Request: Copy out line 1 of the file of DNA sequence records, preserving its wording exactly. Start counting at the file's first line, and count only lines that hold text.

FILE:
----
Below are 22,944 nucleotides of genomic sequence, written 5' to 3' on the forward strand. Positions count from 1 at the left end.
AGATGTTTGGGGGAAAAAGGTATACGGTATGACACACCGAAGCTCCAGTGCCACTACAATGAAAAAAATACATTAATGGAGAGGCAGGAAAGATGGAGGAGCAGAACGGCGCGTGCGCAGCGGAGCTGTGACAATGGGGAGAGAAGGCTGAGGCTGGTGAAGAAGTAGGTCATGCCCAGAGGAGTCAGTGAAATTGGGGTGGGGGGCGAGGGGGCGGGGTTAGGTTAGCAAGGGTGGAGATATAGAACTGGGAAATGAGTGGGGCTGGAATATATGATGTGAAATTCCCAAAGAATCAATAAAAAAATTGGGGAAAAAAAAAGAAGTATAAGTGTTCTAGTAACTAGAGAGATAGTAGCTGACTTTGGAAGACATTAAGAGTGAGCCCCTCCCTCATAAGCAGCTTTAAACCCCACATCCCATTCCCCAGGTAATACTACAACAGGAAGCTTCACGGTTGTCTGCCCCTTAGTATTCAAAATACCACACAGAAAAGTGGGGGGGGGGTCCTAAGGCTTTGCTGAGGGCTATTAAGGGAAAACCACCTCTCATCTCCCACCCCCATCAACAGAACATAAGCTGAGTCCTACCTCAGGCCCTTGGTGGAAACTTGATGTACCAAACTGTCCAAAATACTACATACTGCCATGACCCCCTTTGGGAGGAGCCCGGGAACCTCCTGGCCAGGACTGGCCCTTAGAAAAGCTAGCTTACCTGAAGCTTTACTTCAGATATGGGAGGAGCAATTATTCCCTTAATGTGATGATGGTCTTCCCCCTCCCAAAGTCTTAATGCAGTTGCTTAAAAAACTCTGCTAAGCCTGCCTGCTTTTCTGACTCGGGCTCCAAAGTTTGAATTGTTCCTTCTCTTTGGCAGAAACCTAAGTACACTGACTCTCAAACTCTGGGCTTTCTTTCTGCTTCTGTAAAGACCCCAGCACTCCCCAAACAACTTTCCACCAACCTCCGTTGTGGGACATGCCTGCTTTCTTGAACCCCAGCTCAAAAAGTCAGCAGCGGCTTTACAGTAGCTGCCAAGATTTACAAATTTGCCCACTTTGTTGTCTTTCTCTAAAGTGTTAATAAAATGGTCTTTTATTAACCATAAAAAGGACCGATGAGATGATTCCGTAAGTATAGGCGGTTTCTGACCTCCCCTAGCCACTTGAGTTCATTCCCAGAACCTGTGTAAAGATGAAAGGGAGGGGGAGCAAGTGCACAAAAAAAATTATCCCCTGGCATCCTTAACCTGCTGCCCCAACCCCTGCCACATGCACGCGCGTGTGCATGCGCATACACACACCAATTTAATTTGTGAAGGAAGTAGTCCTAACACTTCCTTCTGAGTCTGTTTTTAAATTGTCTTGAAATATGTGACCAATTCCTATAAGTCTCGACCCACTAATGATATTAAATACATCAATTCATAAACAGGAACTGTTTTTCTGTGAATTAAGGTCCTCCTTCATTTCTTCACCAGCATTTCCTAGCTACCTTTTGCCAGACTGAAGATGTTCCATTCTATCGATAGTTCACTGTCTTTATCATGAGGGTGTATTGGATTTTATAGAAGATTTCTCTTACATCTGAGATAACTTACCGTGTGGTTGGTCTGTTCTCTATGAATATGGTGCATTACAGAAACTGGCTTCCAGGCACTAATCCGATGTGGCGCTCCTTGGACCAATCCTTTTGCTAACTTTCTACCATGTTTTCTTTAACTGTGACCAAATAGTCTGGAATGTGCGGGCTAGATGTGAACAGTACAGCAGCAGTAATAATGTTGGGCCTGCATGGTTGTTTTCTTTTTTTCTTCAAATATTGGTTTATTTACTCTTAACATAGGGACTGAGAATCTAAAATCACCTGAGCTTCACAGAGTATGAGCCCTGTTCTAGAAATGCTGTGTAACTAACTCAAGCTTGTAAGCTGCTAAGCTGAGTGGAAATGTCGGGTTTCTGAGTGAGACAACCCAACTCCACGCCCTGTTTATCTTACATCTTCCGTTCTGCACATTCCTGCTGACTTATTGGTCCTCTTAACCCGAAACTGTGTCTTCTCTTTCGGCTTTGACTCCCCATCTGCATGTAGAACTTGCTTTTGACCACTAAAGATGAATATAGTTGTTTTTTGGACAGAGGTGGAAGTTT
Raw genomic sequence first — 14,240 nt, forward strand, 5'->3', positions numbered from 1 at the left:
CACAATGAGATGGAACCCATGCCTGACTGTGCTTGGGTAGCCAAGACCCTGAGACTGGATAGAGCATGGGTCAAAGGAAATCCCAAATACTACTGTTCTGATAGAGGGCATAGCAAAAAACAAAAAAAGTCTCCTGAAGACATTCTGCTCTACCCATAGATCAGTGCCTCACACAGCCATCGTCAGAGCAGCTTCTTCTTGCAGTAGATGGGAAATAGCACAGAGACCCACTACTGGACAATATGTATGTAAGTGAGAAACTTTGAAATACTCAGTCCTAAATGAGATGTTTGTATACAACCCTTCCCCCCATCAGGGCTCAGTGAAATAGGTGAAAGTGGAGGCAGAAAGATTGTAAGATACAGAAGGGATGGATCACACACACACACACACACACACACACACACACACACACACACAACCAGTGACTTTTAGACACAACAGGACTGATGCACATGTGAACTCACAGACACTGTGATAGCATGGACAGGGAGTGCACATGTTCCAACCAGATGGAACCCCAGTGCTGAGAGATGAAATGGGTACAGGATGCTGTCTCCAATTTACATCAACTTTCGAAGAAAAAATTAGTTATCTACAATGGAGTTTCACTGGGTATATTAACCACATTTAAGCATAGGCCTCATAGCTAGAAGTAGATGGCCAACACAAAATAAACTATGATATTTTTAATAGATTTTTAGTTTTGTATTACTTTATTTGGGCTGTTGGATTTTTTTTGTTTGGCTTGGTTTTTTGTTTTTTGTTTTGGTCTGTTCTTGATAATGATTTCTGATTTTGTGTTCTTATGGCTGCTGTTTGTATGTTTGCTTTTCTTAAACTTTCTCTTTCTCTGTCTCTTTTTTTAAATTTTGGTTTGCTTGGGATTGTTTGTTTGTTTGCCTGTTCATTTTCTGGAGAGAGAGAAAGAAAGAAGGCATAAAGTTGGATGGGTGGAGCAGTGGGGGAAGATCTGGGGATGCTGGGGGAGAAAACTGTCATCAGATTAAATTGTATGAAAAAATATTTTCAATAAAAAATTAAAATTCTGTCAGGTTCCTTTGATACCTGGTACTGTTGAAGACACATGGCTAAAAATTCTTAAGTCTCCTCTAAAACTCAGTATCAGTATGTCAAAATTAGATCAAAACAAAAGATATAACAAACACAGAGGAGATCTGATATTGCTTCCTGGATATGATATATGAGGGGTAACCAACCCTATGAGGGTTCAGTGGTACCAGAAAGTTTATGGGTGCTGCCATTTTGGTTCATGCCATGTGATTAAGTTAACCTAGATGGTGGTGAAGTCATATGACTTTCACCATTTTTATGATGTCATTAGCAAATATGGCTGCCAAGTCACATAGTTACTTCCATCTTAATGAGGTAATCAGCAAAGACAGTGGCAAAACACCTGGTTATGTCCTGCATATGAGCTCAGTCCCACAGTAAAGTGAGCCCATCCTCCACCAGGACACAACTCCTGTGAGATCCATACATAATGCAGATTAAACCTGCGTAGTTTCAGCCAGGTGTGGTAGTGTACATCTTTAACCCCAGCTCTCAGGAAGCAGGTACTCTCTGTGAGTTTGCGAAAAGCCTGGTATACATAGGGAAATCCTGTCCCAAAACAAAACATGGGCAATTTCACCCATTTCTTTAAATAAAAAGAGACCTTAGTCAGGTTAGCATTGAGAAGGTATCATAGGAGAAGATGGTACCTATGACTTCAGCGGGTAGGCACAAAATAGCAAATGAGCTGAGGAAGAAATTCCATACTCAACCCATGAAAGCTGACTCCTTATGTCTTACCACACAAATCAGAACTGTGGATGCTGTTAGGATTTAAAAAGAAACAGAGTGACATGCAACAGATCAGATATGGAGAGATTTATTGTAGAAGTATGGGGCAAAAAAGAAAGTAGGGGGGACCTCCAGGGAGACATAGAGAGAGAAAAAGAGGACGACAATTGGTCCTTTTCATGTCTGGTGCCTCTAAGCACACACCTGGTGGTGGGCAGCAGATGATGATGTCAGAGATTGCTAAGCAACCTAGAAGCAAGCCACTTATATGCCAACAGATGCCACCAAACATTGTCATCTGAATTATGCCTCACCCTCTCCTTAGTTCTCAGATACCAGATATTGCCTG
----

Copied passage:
Below are 22,944 nucleotides of genomic sequence, written 5' to 3' on the forward strand. Positions count from 1 at the left end.